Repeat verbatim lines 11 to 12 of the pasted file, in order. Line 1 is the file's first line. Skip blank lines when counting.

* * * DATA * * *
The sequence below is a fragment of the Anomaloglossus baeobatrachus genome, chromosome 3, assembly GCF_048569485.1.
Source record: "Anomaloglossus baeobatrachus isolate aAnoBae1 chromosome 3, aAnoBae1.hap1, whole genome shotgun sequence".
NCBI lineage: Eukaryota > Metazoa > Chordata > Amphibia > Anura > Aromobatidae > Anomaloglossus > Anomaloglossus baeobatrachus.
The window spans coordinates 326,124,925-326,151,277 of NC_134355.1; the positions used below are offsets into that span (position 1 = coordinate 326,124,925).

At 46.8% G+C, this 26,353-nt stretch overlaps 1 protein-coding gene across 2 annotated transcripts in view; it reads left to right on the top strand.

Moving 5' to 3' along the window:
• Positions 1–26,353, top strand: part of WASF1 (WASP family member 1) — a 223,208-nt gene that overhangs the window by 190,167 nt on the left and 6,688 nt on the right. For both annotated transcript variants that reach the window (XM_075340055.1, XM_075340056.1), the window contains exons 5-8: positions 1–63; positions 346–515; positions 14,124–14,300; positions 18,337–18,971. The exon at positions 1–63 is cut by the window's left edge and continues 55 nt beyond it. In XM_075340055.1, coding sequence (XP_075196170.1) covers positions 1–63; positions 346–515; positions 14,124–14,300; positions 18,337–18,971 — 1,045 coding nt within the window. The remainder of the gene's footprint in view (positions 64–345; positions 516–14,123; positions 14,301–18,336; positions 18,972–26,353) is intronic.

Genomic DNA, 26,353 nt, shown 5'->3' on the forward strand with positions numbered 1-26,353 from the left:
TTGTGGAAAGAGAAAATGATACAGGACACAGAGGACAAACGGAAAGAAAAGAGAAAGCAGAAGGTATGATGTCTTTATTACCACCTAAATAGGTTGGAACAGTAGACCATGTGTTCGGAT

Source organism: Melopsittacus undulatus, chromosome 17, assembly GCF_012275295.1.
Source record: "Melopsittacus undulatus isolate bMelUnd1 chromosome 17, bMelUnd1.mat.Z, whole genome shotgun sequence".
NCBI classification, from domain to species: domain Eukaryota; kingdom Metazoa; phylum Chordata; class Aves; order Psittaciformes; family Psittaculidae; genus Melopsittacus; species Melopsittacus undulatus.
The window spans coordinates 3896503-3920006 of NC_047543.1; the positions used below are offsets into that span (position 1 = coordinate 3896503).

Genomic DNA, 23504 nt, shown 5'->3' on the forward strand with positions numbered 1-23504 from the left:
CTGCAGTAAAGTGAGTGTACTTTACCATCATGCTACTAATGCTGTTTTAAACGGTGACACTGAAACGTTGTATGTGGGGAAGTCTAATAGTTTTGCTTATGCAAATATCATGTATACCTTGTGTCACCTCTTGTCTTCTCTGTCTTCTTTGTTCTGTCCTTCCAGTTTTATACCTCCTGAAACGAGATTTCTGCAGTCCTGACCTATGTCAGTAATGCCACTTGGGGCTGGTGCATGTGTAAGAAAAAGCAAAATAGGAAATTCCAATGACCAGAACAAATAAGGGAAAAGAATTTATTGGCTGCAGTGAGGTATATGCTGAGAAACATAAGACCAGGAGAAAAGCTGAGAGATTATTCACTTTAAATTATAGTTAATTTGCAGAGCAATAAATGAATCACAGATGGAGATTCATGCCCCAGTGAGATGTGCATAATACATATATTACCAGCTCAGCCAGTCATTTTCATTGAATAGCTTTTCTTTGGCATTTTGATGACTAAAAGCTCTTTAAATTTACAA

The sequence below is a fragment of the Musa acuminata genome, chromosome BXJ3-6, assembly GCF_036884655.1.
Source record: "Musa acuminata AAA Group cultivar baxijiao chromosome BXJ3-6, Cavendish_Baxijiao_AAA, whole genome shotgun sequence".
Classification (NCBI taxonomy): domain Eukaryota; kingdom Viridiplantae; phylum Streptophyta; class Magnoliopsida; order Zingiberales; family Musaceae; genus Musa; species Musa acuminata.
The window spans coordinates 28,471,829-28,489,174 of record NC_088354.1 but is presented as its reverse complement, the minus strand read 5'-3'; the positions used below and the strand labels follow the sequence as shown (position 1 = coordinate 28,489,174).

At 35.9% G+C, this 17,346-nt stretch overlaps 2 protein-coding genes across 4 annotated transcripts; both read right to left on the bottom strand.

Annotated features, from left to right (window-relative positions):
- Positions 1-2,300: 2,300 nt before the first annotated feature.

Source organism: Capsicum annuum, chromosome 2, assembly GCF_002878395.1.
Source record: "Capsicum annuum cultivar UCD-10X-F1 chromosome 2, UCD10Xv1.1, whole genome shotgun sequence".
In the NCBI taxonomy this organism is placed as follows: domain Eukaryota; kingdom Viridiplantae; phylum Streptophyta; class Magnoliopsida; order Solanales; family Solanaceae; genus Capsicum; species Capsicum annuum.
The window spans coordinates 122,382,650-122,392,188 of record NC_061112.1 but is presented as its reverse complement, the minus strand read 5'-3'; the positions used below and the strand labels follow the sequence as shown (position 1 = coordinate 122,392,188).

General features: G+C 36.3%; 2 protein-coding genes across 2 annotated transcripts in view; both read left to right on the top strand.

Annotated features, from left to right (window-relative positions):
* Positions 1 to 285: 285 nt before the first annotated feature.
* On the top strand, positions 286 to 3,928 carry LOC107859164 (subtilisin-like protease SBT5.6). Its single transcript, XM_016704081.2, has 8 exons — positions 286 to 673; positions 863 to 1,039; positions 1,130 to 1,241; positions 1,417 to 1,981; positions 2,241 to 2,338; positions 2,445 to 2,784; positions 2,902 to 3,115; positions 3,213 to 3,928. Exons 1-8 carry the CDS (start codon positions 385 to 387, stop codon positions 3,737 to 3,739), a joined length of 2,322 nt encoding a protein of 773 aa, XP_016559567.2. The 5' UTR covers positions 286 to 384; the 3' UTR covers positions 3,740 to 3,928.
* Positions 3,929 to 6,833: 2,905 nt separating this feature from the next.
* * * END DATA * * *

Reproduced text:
Source record: "Melopsittacus undulatus isolate bMelUnd1 chromosome 17, bMelUnd1.mat.Z, whole genome shotgun sequence".
NCBI classification, from domain to species: domain Eukaryota; kingdom Metazoa; phylum Chordata; class Aves; order Psittaciformes; family Psittaculidae; genus Melopsittacus; species Melopsittacus undulatus.